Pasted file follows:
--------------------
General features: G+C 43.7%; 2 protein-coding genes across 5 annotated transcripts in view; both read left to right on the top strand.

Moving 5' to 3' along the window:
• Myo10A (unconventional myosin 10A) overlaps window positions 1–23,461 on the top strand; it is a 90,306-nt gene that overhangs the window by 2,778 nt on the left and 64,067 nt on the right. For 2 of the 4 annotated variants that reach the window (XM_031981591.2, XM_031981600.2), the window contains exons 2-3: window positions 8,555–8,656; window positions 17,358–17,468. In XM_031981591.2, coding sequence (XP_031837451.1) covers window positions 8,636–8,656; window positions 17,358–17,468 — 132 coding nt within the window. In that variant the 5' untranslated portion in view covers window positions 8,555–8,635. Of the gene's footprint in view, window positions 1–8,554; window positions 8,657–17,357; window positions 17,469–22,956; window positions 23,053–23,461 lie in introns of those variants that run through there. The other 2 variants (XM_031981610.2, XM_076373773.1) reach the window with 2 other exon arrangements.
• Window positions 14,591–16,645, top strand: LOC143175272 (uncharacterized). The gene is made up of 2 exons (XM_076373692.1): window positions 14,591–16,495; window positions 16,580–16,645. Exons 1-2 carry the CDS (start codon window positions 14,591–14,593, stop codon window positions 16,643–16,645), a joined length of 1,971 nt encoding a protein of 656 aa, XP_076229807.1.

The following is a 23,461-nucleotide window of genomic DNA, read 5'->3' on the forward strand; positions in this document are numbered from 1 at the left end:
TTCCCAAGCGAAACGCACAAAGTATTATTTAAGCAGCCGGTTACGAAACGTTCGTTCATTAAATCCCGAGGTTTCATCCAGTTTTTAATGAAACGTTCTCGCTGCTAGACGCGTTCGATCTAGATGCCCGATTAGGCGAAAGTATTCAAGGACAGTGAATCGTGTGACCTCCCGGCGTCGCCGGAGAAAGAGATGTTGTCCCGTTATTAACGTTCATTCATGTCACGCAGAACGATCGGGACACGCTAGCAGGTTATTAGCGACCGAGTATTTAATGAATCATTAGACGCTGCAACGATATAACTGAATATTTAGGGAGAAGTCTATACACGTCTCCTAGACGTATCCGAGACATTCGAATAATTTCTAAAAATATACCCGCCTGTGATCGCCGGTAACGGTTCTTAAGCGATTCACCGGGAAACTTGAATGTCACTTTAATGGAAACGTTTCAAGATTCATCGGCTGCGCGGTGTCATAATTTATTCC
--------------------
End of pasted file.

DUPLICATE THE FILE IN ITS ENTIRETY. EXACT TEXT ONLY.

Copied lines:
General features: G+C 43.7%; 2 protein-coding genes across 5 annotated transcripts in view; both read left to right on the top strand.

Moving 5' to 3' along the window:
• Myo10A (unconventional myosin 10A) overlaps window positions 1–23,461 on the top strand; it is a 90,306-nt gene that overhangs the window by 2,778 nt on the left and 64,067 nt on the right. For 2 of the 4 annotated variants that reach the window (XM_031981591.2, XM_031981600.2), the window contains exons 2-3: window positions 8,555–8,656; window positions 17,358–17,468. In XM_031981591.2, coding sequence (XP_031837451.1) covers window positions 8,636–8,656; window positions 17,358–17,468 — 132 coding nt within the window. In that variant the 5' untranslated portion in view covers window positions 8,555–8,635. Of the gene's footprint in view, window positions 1–8,554; window positions 8,657–17,357; window positions 17,469–22,956; window positions 23,053–23,461 lie in introns of those variants that run through there. The other 2 variants (XM_031981610.2, XM_076373773.1) reach the window with 2 other exon arrangements.
• Window positions 14,591–16,645, top strand: LOC143175272 (uncharacterized). The gene is made up of 2 exons (XM_076373692.1): window positions 14,591–16,495; window positions 16,580–16,645. Exons 1-2 carry the CDS (start codon window positions 14,591–14,593, stop codon window positions 16,643–16,645), a joined length of 1,971 nt encoding a protein of 656 aa, XP_076229807.1.

The following is a 23,461-nucleotide window of genomic DNA, read 5'->3' on the forward strand; positions in this document are numbered from 1 at the left end:
TTCCCAAGCGAAACGCACAAAGTATTATTTAAGCAGCCGGTTACGAAACGTTCGTTCATTAAATCCCGAGGTTTCATCCAGTTTTTAATGAAACGTTCTCGCTGCTAGACGCGTTCGATCTAGATGCCCGATTAGGCGAAAGTATTCAAGGACAGTGAATCGTGTGACCTCCCGGCGTCGCCGGAGAAAGAGATGTTGTCCCGTTATTAACGTTCATTCATGTCACGCAGAACGATCGGGACACGCTAGCAGGTTATTAGCGACCGAGTATTTAATGAATCATTAGACGCTGCAACGATATAACTGAATATTTAGGGAGAAGTCTATACACGTCTCCTAGACGTATCCGAGACATTCGAATAATTTCTAAAAATATACCCGCCTGTGATCGCCGGTAACGGTTCTTAAGCGATTCACCGGGAAACTTGAATGTCACTTTAATGGAAACGTTTCAAGATTCATCGGCTGCGCGGTGTCATAATTTATTCC